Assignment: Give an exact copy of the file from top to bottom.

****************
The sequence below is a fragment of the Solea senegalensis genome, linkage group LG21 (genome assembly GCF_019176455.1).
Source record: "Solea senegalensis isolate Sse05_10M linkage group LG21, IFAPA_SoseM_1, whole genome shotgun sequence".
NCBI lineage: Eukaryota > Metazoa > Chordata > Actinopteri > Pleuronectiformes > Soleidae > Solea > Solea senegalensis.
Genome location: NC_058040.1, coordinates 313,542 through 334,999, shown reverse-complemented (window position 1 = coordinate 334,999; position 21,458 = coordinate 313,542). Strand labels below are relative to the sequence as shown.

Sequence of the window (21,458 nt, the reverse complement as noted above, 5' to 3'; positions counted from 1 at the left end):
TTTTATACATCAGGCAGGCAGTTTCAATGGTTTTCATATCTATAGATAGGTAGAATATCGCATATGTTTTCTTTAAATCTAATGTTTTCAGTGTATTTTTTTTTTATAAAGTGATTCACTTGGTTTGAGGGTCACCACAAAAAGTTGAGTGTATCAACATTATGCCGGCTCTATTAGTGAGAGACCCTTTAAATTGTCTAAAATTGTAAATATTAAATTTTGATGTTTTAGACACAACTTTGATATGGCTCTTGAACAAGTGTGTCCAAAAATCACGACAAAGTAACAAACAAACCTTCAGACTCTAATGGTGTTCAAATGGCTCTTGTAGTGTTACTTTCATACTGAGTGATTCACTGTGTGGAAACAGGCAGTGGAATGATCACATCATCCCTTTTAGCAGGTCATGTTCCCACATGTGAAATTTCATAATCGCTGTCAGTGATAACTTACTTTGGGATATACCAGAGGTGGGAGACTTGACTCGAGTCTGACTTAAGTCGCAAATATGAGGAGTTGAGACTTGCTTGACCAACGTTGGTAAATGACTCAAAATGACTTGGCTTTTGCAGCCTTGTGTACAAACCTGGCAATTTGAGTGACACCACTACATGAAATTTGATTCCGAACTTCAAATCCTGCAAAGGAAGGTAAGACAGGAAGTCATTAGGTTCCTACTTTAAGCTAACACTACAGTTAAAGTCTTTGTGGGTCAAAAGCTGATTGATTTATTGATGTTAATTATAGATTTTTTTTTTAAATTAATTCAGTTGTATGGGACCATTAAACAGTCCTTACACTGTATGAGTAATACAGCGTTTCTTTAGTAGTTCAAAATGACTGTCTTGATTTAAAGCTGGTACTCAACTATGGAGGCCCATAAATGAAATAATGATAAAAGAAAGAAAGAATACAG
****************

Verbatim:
The sequence below is a fragment of the Solea senegalensis genome, linkage group LG21 (genome assembly GCF_019176455.1).
Source record: "Solea senegalensis isolate Sse05_10M linkage group LG21, IFAPA_SoseM_1, whole genome shotgun sequence".
NCBI lineage: Eukaryota > Metazoa > Chordata > Actinopteri > Pleuronectiformes > Soleidae > Solea > Solea senegalensis.
Genome location: NC_058040.1, coordinates 313,542 through 334,999, shown reverse-complemented (window position 1 = coordinate 334,999; position 21,458 = coordinate 313,542). Strand labels below are relative to the sequence as shown.

Sequence of the window (21,458 nt, the reverse complement as noted above, 5' to 3'; positions counted from 1 at the left end):
TTTTATACATCAGGCAGGCAGTTTCAATGGTTTTCATATCTATAGATAGGTAGAATATCGCATATGTTTTCTTTAAATCTAATGTTTTCAGTGTATTTTTTTTTTATAAAGTGATTCACTTGGTTTGAGGGTCACCACAAAAAGTTGAGTGTATCAACATTATGCCGGCTCTATTAGTGAGAGACCCTTTAAATTGTCTAAAATTGTAAATATTAAATTTTGATGTTTTAGACACAACTTTGATATGGCTCTTGAACAAGTGTGTCCAAAAATCACGACAAAGTAACAAACAAACCTTCAGACTCTAATGGTGTTCAAATGGCTCTTGTAGTGTTACTTTCATACTGAGTGATTCACTGTGTGGAAACAGGCAGTGGAATGATCACATCATCCCTTTTAGCAGGTCATGTTCCCACATGTGAAATTTCATAATCGCTGTCAGTGATAACTTACTTTGGGATATACCAGAGGTGGGAGACTTGACTCGAGTCTGACTTAAGTCGCAAATATGAGGAGTTGAGACTTGCTTGACCAACGTTGGTAAATGACTCAAAATGACTTGGCTTTTGCAGCCTTGTGTACAAACCTGGCAATTTGAGTGACACCACTACATGAAATTTGATTCCGAACTTCAAATCCTGCAAAGGAAGGTAAGACAGGAAGTCATTAGGTTCCTACTTTAAGCTAACACTACAGTTAAAGTCTTTGTGGGTCAAAAGCTGATTGATTTATTGATGTTAATTATAGATTTTTTTTTTAAATTAATTCAGTTGTATGGGACCATTAAACAGTCCTTACACTGTATGAGTAATACAGCGTTTCTTTAGTAGTTCAAAATGACTGTCTTGATTTAAAGCTGGTACTCAACTATGGAGGCCCATAAATGAAATAATGATAAAAGAAAGAAAGAATACAG